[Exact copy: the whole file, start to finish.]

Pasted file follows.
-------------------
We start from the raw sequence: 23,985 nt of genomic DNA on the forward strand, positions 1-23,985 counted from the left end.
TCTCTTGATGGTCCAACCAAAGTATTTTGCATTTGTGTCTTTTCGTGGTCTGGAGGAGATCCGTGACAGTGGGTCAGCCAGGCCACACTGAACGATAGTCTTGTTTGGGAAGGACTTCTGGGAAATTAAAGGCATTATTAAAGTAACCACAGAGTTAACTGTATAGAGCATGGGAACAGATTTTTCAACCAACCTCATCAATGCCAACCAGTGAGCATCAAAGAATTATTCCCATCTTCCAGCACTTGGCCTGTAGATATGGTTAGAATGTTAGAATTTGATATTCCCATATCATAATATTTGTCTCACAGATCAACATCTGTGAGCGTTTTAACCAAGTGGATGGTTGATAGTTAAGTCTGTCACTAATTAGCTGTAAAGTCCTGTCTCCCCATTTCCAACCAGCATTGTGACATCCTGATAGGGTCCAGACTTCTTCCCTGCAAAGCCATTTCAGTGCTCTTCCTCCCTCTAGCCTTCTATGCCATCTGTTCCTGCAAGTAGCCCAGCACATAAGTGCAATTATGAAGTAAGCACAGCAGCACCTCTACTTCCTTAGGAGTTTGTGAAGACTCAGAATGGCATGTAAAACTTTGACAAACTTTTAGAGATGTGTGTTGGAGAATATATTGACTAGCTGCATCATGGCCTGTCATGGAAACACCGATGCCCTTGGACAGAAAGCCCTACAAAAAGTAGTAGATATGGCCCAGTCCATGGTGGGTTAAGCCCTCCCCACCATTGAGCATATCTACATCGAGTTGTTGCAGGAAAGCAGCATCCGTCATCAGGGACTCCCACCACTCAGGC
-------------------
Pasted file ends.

We start from the raw sequence: 23,985 nt of genomic DNA on the forward strand, positions 1-23,985 counted from the left end.
TCTCTTGATGGTCCAACCAAAGTATTTTGCATTTGTGTCTTTTCGTGGTCTGGAGGAGATCCGTGACAGTGGGTCAGCCAGGCCACACTGAACGATAGTCTTGTTTGGGAAGGACTTCTGGGAAATTAAAGGCATTATTAAAGTAACCACAGAGTTAACTGTATAGAGCATGGGAACAGATTTTTCAACCAACCTCATCAATGCCAACCAGTGAGCATCAAAGAATTATTCCCATCTTCCAGCACTTGGCCTGTAGATATGGTTAGAATGTTAGAATTTGATATTCCCATATCATAATATTTGTCTCACAGATCAACATCTGTGAGCGTTTTAACCAAGTGGATGGTTGATAGTTAAGTCTGTCACTAATTAGCTGTAAAGTCCTGTCTCCCCATTTCCAACCAGCATTGTGACATCCTGATAGGGTCCAGACTTCTTCCCTGCAAAGCCATTTCAGTGCTCTTCCTCCCTCTAGCCTTCTATGCCATCTGTTCCTGCAAGTAGCCCAGCACATAAGTGCAATTATGAAGTAAGCACAGCAGCACCTCTACTTCCTTAGGAGTTTGTGAAGACTCAGAATGGCATGTAAAACTTTGACAAACTTTTAGAGATGTGTGTTGGAGAATATATTGACTAGCTGCATCATGGCCTGTCATGGAAACACCGATGCCCTTGGACAGAAAGCCCTACAAAAAGTAGTAGATATGGCCCAGTCCATGGTGGGTTAAGCCCTCCCCACCATTGAGCATATCTACATCGAGTTGTTGCAGGAAAGCAGCATCCGTCATCAGGGACTCCCACCACTCAGGC